Mrs.Grandmother (63+ years, wise and experienced) said, “I have given my everything for my kids – so that they are healthy and happy. Food is very important for any child’s growth and development. I put myself last, and have surrendered by body, mind, heart, money, soul and everything for the family. My food, health and well-being comes after all their needs are met.”
Mr.Retired (70+ years, well-educated/qualified and retired) said, “I want my wife to make what I want to eat – no matter when I ask or how she is feeling. That is the purpose of my wife’s existence, and she will do it.”
Lest you thought I was setting the stage for a family drama, let me burst your bubbles. All the people described above are real people and what I’ve shared above can possibly and probably be instances of what you’ve seen, heard or experienced as the reality in very many (modern) Indian homes. These narratives are in some way a reflection of our society and the reality.
Let me also highlight a few more points:
So if I had to make sense of all the above points, then this is the logical inference – realistically, if someone in any house has to take ownership for the ‘kitchen/food department’ – it is invariably the woman of the house. That can be your grandmother, mother (-in-law), wife, sister(-in-law), daughter (-in-law) or maid! And this is how it has always been – from time immemorial to the modern times we live in.
So what is the point I’m trying to make, you may wonder?
Here’s the thing – what a family decides to do within the four walls is based on the context and circumstances of the family. So if a woman (married, mother or anyone else) spends most of her time, energy and efforts in the kitchen by choice, that’s wonderful.
However, what if she does not want to spend her every waking minute in the kitchen (married/mother/otherwise)? What if she does not really want make the kitchen her permanent abode, but has to due to lack of choice?
Is it really the best use of all her knowledge, skills, experiences if she is spending almost all her waking hours in the kitchen?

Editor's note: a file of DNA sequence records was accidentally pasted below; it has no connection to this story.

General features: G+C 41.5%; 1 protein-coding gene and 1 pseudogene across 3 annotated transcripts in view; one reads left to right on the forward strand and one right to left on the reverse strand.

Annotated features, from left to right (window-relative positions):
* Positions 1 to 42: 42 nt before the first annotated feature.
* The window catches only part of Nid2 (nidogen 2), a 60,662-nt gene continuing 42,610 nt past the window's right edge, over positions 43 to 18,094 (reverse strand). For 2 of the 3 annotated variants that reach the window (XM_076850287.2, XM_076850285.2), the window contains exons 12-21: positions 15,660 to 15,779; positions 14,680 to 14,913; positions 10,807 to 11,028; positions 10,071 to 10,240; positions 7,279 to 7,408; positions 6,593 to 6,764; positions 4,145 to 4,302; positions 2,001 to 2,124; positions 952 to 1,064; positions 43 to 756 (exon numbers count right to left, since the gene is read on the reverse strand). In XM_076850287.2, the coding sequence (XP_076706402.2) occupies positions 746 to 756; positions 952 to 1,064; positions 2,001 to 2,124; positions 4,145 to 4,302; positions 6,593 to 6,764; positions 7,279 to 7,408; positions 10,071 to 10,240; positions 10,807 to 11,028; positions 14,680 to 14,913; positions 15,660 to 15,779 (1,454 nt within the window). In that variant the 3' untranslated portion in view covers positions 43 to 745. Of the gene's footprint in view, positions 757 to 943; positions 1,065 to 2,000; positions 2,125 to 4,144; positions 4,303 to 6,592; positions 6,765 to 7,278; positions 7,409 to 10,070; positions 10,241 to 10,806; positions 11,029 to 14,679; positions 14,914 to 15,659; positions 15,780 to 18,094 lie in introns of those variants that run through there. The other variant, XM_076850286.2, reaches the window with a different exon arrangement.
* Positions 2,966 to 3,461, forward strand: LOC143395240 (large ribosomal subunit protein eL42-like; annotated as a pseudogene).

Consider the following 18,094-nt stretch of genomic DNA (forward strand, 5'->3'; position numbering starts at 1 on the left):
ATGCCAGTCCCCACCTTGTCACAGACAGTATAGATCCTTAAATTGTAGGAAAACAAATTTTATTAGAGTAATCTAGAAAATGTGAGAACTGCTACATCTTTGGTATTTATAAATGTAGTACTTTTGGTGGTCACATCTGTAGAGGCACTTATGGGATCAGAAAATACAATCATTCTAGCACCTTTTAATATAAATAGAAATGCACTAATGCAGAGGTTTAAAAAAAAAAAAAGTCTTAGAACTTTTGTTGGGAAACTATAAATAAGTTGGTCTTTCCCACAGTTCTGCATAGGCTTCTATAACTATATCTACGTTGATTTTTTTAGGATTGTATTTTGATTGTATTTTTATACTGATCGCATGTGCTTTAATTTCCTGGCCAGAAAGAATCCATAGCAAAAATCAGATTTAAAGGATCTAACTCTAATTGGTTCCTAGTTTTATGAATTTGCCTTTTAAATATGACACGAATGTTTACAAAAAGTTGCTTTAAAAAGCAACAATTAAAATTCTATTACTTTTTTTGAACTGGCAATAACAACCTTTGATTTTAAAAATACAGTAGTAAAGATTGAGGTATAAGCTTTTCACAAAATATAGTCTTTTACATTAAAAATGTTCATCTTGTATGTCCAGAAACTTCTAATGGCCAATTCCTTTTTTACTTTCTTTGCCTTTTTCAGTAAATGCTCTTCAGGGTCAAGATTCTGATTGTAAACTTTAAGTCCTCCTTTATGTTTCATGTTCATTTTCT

Is it really the best for the family that they leverage her time for purely their domestic requirements?
Is it really the best return on investment for society if after the education of the girl child and the experience of being a working woman, she spends most of her adult life in that one room in her home?
I don’t have answers to these questions. Do you?
As I sign-off, I leave you with two conversations I had recently with people dear to me.
The first was with a wise old grandmother who always gives me nuggets of wisdom. She said, “50 years back, most married women/mothers used to spend all our time from dawn to dusk in the kitchen. We used to live in joint families, and had to cook for a large number with traditional tools and techniques. Interestingly, I find that many women (especially married/mothers) today still spend all their time in the kitchen in spite of being in nuclear families and having accessible technology/tools for the kitchen to do things faster. I think the reason is that even though families are smaller today and affordable tools/technology are accessible to all, people are rigid in their preferences and spoilt for choices. So, they don’t eat what is put on the table. Everyone wants to have something exotic or customized at every meal and so the woman ends up spending a significant part of her every day time in the kitchen. I don’t see a difference between many of the new age modern women and me in terms of how our everyday routines are – at least as far as the kitchen is concerned. I don’t know if it is good or bad, only time will tell!”